An additional program on Sundays will be a student-led community service for third- through seventh-graders at 11 a.m. "For 15 minutes, everyone will gather in the social hall and Rabbi (Jon Cutler) will be discussing a question of the week that he will send out in advance," Sharp noted. "We will also be passing around a tzedakah box, which is a charity box where people can donate coins, and we will decide as a group what charity the money will be donated to throughout the school year."

On Wednesdays, a portion of the program will be for Chugim (Clubs). "The fall club will be 'Judaism Around the World.' We will learn how Jews in other countries practice," Sharp explained. As part of the winter theme, which will be "STEAM (Science, Technology, Entertainment, Arts and Math)," youths will study Jewish individuals who have made contributions in those areas. The spring 2018 club will be a study of Israel.

Sharp said updating the curriculum will better prepare students for life as they become adults. "The big focus of change for the religious school in redoing our curriculum is trying to have more of a focus on providing students with key Jewish values that they can use to guide their lives," she commented. "We're trying to look at the entire curriculum and weed out facts that are not critical. There is only a certain amount of time we have each week with the kids, and we need to use that time to the best of our ability to get across the most important things."

Beth Israel Congregation is located at 385 Pottstown Pike (Route 100), Eagle. The Beth Israel Cohen Family Religious School will begin offering classes on Wednesday, Sept. 6, and Sunday, Sept. 10. For more information, readers may visit or call 610-458-8550.


Community Meals July 18, 2017

Several venues in the New Holland and ELANCO area offer meals throughout the month. The public is invited.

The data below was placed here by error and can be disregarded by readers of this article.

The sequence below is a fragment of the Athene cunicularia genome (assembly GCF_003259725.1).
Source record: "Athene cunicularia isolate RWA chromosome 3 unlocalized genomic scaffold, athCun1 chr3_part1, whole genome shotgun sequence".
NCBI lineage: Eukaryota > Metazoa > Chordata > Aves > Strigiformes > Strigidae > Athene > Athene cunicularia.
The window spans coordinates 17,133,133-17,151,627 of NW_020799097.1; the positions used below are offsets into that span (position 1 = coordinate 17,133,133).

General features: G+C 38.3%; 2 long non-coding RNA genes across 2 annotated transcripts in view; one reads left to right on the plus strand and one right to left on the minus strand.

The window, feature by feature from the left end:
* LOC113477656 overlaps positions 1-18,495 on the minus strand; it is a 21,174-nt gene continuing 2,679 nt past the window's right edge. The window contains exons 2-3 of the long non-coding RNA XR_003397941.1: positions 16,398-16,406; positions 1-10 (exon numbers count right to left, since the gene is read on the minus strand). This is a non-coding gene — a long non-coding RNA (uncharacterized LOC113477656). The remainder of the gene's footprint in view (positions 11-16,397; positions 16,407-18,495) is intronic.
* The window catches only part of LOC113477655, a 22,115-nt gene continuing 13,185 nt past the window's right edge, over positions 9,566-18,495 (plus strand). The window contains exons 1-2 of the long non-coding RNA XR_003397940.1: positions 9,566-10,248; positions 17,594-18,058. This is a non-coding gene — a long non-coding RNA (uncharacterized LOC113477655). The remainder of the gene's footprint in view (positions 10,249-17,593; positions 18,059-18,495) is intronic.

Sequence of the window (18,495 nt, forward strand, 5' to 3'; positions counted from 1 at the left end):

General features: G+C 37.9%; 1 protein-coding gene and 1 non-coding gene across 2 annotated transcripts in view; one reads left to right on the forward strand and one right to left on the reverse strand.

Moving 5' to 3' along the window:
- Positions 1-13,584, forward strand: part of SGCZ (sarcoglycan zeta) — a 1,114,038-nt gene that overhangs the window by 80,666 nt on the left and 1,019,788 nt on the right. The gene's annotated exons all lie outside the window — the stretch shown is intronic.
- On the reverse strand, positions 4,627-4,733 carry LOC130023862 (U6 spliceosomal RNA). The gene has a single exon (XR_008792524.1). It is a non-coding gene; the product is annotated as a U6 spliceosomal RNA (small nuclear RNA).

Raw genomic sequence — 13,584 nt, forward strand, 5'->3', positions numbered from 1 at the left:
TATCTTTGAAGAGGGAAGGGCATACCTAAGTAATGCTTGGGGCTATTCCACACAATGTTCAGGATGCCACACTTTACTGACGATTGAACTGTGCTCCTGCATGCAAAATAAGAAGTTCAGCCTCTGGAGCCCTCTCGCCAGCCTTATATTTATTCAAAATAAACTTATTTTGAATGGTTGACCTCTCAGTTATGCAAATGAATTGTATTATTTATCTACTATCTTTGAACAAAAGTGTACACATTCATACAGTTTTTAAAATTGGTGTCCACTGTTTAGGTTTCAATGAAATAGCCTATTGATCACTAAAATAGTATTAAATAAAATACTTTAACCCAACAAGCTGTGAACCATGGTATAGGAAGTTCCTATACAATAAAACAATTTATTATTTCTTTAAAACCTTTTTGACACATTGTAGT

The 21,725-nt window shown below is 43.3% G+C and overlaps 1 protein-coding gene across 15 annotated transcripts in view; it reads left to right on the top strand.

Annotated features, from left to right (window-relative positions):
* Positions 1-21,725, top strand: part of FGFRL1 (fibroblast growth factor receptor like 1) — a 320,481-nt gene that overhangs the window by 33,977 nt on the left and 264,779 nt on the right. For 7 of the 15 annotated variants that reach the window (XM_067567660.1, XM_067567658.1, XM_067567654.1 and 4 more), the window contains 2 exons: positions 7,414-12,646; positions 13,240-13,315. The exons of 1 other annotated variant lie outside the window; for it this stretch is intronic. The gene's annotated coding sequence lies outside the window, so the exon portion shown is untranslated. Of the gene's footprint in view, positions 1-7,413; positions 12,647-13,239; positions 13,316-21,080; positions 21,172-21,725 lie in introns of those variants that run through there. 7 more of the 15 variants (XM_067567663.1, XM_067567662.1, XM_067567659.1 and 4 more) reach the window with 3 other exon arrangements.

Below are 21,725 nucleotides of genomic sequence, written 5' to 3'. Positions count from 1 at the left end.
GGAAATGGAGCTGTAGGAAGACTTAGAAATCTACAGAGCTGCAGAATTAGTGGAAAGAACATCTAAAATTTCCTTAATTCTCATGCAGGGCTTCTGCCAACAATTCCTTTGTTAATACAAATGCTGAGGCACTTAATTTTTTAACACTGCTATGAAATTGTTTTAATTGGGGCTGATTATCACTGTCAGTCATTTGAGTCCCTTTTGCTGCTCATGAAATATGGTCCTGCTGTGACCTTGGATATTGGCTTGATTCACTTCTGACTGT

A meal is offered from 5:30 to 6:30 p.m. on the first Wednesday of the month at Evangelical United Methodist Church, 276 W. Main St., New Holland. A meal is held on the second Wednesday of every other month (January, March, May, July, September, and November) from 5:30 to 6:45 p.m. at Weaverland Mennonite Church, 210 Weaverland Valley Road, East Earl.

On the third Thursday of the month from 5:30 to 6:30 p.m., a meal is served at New Holland United Methodist Church, 120 W. Main St., New Holland. CrossNet Youth Center, 100 W. Franklin St., New Holland, is the site of a meal on the fourth Monday of the month from 5:30 to 6:30 p.m.


Church Members Complete Mission Work July 12, 2017


Smith Returns From Mission July 12, 2017

Erin Smith, 21, of York recently returned from serving an 18-month mission for the West York Ward of The Church of Jesus Christ of Latter-day Saints in York Township. Smith served as a proselyting missionary in the Montana, Billings Mission.

Smith is the daughter of Andy and Becky Smith, and she graduated from Central York High School in 2015. Now that she has completed the mission, she plans to work and to follow the Pathways Program at Brigham Young University - Idaho to earn a college degree.


Poertner To Serve Two-Year Mission July 3, 2017

Ryan M. Poertner, 18, of West Manchester Township, will serve a two-year proselyting mission in the Carlsbad, Calif., mission as a missionary for The Church of Jesus Christ of Latter-day Saints.

He began his training on June 28 at the Mission Training Center, Provo, Utah. After three weeks, he was to be transferred to Carlsbad.

Ryan is the son of Jessica Whitney Flores of West Manchester Township. Ryan graduated from West York High School in 2017. He is a member of the church's West York Ward.

When Ryan completes his mission, he plans to attend Brigham Young University in Provo and has deferred his matriculation until after his mission.


Ward To Serve Two-Year Mission July 3, 2017

Aaron Ward, 18, of Seven Valleys, will serve a two-year mission in the Taiwan, Taipei Mission. He left on May 29 for the Missionary Training Center, Provo, Utah, for nine weeks of training, during which he is learning to speak Mandarin.

Aaron is the son of Monte and Jennifer Ward of Seven Valleys, Springfield Township. He is their third child to serve a mission. His brother Jacob served a mission in the Ghana Kumasi Mission and his brother Sam is currently serving a mission in the Thailand, Bangkok Mission.

Aaron graduated from Dallastown Area High School in 2016. He is a member of the church's Shrewsbury Ward. He has completed one year at Brigham Young University (BYU) in Provo. He has deferred his enrollment at BYU to after completing his mission.

View More